Basics of the PHP PCRE functions

I'm only going to talk about the three I use the most but, there are a number of useful PCRE functions in PHP.

[preg_match][]

int preg_match ( string $pattern , string $subject [, array &$matches [, int $flags [, int $offset ]]] )

preg_match returns 0 for no match or 1 if a match was found. It's important to note that preg_match stops searching after the first match. Use [preg_match_all][] if you need all matches within a string.

You can get back any backreferences by passing an empty array as the $matches argument.

Here's a simple example that we use to parse a string like 'variable = value' into pieces:

~~~~ {.php name="code"} $regex = '/^\s(.?)\s=\s(.?)\s$/';$subject = 'variable = value';$matches = array();if( preg_match($regex, $subject, $matches) ) { echo '

' . print_r($matches, true) . '
';}

which outputs this:


    Array(    [0] => variable = value    [1] => variable    [2] => value)



Another handy trick is to use extended regular expressions
(*/pattern/x*) which lets you space the pattern across multiple lines
and even include comments:


~~~~ {.php name="code"}
$regex = '/^          \s*(.*?)\s*  #Match group 1 contains the value on the left side of the =, excluding any whitespace          =          \s*(.*?)\s*  #Match group 2 contains the value on the right side.          $/x';

[preg_replace][]

mixed preg_replace ( mixed $pattern , mixed $replacement , mixed $subject [, int $limit= -1 [, int &$count ]] )

Most of the time [str_replace][] is sufficient (and faster!) but preg_replace has some great uses as well. In its most basic form, you pass it a regular expression and a replacement value and it replaces all matches.

Using the regex and subject in the previous example, let's see how we can use preg_replace to reverse the values on either side of the =. If we start with 'variable = value', we want to end up with 'value = variable'.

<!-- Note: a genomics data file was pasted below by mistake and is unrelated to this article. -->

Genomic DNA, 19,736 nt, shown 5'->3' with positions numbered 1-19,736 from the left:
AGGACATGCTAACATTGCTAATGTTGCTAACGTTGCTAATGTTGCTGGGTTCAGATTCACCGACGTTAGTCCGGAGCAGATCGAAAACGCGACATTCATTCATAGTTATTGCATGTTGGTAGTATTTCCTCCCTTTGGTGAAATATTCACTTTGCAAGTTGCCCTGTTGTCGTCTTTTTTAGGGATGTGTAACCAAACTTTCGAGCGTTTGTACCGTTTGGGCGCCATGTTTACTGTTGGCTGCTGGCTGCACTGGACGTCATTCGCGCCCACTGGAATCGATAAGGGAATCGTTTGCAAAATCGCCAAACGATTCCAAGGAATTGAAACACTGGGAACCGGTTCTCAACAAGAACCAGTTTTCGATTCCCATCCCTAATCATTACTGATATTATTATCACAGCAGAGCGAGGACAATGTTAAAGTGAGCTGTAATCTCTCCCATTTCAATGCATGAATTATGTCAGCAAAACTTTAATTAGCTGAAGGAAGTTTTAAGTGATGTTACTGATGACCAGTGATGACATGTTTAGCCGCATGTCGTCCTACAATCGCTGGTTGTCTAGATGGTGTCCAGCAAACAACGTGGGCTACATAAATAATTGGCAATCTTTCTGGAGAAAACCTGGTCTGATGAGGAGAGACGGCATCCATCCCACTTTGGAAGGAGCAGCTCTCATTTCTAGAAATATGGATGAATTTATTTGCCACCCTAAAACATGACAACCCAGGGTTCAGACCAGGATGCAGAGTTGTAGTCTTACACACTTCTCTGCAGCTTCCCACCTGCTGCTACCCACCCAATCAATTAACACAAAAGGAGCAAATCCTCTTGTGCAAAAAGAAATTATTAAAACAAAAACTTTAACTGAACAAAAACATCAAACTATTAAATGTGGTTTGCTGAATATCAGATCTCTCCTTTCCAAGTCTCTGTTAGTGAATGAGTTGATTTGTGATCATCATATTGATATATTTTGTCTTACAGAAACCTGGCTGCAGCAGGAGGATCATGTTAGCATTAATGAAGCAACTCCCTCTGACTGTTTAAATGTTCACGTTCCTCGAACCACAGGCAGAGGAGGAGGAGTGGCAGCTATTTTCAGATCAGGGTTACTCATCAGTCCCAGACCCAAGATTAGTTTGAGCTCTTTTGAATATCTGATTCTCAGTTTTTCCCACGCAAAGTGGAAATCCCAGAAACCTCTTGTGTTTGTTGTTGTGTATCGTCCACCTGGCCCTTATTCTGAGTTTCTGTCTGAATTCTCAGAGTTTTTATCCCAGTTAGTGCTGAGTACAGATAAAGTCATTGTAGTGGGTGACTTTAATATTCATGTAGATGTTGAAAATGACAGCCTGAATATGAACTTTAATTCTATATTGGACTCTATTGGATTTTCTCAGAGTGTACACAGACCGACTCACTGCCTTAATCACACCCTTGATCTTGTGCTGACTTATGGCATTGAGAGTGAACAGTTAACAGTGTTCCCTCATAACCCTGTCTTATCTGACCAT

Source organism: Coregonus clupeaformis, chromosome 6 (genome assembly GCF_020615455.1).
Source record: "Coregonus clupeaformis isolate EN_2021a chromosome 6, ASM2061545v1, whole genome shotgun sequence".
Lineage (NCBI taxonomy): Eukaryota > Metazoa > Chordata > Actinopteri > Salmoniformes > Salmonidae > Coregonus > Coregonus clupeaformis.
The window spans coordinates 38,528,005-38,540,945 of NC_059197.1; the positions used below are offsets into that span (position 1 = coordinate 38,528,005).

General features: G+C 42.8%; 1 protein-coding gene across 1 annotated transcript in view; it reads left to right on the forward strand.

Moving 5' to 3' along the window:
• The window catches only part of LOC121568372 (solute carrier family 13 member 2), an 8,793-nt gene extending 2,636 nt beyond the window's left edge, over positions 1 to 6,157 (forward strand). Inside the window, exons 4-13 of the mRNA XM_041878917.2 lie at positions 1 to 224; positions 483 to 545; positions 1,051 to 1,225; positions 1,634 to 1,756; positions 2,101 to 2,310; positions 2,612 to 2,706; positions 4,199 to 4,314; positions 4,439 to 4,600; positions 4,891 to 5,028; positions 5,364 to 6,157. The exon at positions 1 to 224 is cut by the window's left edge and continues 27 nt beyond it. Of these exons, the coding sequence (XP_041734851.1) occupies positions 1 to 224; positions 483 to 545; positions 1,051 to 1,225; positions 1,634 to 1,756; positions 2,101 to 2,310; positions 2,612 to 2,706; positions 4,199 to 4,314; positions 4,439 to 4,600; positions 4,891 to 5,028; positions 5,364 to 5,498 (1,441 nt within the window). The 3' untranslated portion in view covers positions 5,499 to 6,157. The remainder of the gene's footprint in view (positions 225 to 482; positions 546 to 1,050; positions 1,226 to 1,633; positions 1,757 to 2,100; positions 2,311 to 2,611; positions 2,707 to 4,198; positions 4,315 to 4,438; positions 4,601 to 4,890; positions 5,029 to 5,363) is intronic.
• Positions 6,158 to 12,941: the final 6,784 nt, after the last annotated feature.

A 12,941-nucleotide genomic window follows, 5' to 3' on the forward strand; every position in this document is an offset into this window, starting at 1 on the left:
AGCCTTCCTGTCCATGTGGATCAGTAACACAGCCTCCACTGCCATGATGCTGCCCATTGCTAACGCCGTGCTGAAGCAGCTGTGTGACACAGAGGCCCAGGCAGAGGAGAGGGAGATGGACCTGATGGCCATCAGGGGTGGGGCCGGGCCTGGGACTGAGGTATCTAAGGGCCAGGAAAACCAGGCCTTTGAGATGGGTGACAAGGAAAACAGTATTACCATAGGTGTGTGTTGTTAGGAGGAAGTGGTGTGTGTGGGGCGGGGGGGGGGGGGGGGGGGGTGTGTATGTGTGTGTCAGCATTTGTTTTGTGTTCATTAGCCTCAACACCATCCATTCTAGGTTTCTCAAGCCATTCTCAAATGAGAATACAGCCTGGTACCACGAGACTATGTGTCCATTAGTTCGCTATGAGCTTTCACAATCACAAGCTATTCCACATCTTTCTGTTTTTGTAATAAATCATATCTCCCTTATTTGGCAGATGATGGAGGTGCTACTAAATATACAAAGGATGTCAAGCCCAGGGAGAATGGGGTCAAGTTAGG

~~~~ {.php name="code"} $regex = '/^\s(.?)\s=\s(.?)\s$/';$subject = 'variable = value';echo preg_replace($regex, '$2 = $1', $subject);

Our regular expression creates two [backreferences][], one for each
value on either side of the = side. We can refer to these by number ($1
and $2) in the replacement string which makes it very easy to reverse
them.

## [preg\_split][]


array **preg\_split** ( string *$pattern* , string *$subject* [, int
*$limit= -1* [, int *$flags= 0* ]] )

Again [explode][] or [str\_split][] will be more efficient if you don't
actually need regular expressions to split your string.

Here's an example that splits a sentence into words using whitespace,
commas, or periods as the delimiter:


~~~~ {.php name="code"}
$subject = 'The quick, brown, fox.  jumped over, the lazy dog.';$data = preg_split( '/[\s,.]+/', $subject);echo '<pre>'' . print_r($data, true) . '</pre>';

which outputs this

Array(    [0] => The    [1] => quick    [2] => brown    [3] => fox    [4] => jumped    [5] => over    [6] => the    [7] => lazy    [8] => dog    [9] => )

If you're looking for tutorials and documentation on lots of different flavors of regular expressions, I highly recommend Regular-Expressions.info.